Ben Brown and the smugglers

Ben Brown and the smugglers

by William Bertram


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Set in Plymouth in the year of our Lord 1755. A disastrous fire at the Eddystone lighthouse makes the Brown family change their occupation from servicing the lighthouse into working for the Custom and Excise.

Around Plymouth Sound, smugglers and revenue men are waging open warfare; with the smugglers winning the battle for getting contraband goods into Plymouth and South East Cornwall. To put it simply, the Browns now become Revenue men and are now spied upon and treated with suspicion by their neighbours and friends. However, due to his excellent seamanship skills Ben Brown and his son (another Ben), are now given a new cutter and contracted to clear the Smugglers out of Plymouth Sound.

The Smugglers try everything to dissuade the Browns from stopping the flow of contraband including bribery and violence. When eventually all their plans fail to work, they try to arrange a romantic attachment with a daughter of the local smuggler. Nothing seems to work, the Brown's continue to keep true to the Revenue Service, until gunpowder and the sword resolve everything in a momentous sea fight off the coast of Cornwall.

N.B All the places and most of the major events in this story are historically correct, as are some of the characters.

Product Details

ISBN-13: 9781500579043
Publisher: CreateSpace Publishing
Publication date: 08/17/2014
Pages: 390
Product dimensions: 6.00(w) x 9.00(h) x 0.80(d)

About the Author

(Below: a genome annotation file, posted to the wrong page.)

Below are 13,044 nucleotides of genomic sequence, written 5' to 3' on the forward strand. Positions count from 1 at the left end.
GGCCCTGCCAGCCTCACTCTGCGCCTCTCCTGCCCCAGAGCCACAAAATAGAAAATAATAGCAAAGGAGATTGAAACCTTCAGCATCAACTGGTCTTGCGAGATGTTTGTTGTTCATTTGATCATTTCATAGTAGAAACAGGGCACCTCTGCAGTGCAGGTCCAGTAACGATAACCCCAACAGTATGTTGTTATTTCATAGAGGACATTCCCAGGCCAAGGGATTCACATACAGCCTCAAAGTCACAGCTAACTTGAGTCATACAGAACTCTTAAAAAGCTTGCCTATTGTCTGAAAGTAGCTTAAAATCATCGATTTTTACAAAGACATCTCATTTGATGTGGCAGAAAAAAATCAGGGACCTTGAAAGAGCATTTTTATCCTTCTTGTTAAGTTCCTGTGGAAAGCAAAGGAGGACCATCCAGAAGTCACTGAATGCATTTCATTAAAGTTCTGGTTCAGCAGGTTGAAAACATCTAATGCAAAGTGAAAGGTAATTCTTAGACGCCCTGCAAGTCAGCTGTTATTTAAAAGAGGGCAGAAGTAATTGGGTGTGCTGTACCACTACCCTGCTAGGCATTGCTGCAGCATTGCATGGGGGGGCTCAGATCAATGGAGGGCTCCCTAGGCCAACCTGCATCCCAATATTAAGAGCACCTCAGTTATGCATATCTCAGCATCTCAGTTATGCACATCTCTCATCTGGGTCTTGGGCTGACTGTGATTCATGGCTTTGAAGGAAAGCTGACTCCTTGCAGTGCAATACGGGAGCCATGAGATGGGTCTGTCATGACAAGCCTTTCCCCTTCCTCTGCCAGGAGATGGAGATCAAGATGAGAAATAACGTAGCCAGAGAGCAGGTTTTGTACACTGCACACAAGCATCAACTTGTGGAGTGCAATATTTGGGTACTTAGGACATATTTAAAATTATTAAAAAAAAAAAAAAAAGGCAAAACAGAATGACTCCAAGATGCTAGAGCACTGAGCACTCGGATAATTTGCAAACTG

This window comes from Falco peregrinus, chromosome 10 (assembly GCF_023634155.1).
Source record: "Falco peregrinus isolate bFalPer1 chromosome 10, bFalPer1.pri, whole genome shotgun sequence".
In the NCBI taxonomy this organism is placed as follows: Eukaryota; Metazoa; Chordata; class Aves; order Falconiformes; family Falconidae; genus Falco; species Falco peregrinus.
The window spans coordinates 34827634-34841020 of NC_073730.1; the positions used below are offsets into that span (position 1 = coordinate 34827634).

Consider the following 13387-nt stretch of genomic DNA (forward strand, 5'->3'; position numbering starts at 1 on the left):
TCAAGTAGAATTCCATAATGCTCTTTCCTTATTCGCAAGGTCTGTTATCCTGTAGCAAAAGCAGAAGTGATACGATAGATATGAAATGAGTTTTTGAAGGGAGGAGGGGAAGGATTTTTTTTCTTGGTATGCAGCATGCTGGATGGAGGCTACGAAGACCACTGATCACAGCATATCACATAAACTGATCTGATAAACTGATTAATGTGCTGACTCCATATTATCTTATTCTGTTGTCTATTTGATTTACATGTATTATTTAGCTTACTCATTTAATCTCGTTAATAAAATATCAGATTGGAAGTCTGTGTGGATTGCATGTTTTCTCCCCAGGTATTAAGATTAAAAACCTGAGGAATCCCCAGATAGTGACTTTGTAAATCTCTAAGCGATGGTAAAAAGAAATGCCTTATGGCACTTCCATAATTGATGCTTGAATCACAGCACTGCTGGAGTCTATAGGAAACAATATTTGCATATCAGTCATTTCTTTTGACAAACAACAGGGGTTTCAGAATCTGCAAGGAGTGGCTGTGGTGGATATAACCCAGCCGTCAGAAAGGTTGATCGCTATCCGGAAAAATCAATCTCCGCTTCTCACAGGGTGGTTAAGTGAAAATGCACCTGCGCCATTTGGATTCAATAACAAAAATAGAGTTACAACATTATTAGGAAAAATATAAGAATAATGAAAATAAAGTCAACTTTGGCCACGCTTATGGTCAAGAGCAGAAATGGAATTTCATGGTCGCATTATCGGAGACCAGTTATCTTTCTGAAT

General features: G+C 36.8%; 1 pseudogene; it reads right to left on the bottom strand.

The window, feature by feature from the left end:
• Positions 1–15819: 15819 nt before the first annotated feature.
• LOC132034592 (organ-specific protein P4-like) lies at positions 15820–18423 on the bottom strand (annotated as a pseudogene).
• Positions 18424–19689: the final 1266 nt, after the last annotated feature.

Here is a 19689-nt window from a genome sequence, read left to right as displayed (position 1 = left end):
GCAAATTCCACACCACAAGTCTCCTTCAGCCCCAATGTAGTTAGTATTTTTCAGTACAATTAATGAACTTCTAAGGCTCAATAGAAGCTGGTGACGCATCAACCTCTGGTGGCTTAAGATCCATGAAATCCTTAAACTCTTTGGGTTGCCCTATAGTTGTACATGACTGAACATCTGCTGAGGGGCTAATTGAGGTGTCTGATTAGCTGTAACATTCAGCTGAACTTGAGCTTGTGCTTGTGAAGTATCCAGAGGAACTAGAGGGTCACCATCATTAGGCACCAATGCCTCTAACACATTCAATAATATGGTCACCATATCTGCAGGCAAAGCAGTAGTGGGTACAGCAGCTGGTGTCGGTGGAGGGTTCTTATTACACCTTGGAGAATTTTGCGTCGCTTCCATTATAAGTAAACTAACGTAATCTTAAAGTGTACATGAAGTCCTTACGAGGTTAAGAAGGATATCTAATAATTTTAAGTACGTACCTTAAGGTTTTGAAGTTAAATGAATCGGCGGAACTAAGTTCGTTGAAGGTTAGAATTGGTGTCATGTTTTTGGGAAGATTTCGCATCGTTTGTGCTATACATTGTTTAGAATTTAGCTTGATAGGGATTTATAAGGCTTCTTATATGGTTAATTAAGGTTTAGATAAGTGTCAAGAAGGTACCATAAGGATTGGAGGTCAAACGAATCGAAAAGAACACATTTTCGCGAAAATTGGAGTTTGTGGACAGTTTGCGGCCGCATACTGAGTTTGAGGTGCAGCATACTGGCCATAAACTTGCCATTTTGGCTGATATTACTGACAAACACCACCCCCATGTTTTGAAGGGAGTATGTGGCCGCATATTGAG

William Bertram has for the last forty years researched Britain's late 18th and early 19th century Royal Navy; he specialised in the design and performance of wooden warships. Now attending Plymouth University for his degree in Maritime History and Marine Technology, he pursued this specialty further. His dissertation on the sailing qualities of 19th century warships was rapidly accepted and broadcast on Television and Radio as well as being published in the New Scientist and in journals all around the world. During his time at University, he satisfied his academic curiosity and his need to eat, by becoming a guide at Plymouth Naval Base Museum and a receptionist at Fort Bovisand.
The next years were fulfilling as a teacher, but retirement threatened and so William returned to his major academic love, maritime history, luckily he was in a city steeped in the past glories of her relationship with the sea. It was at this point in William's history that he decided to write books based on the history of Plymouth and its seafaring people.
Resolving to write a mixture of factual and fiction books that progress through several generations of the same family, he centered his rags to riches stories around the Brown family. Using factual evidence, he interwove the characters around Plymouth's 18th century history and streets. This clearly involved many long days of research and fact-finding, however, eventually he wrote his first novel and swiftly followed it with two more in rapid succession.
Nevertheless, all three books which William wrote are based on an 18th century Plymouthian family who are clearly fictional, however, this can never be said of the novel's background, here William has meticulously used old maps, drawings and records to build up an historic environment for his characters to exist in. He has even taken photographs of the streets and places mentioned in the stories and these are to be found on his web site, (

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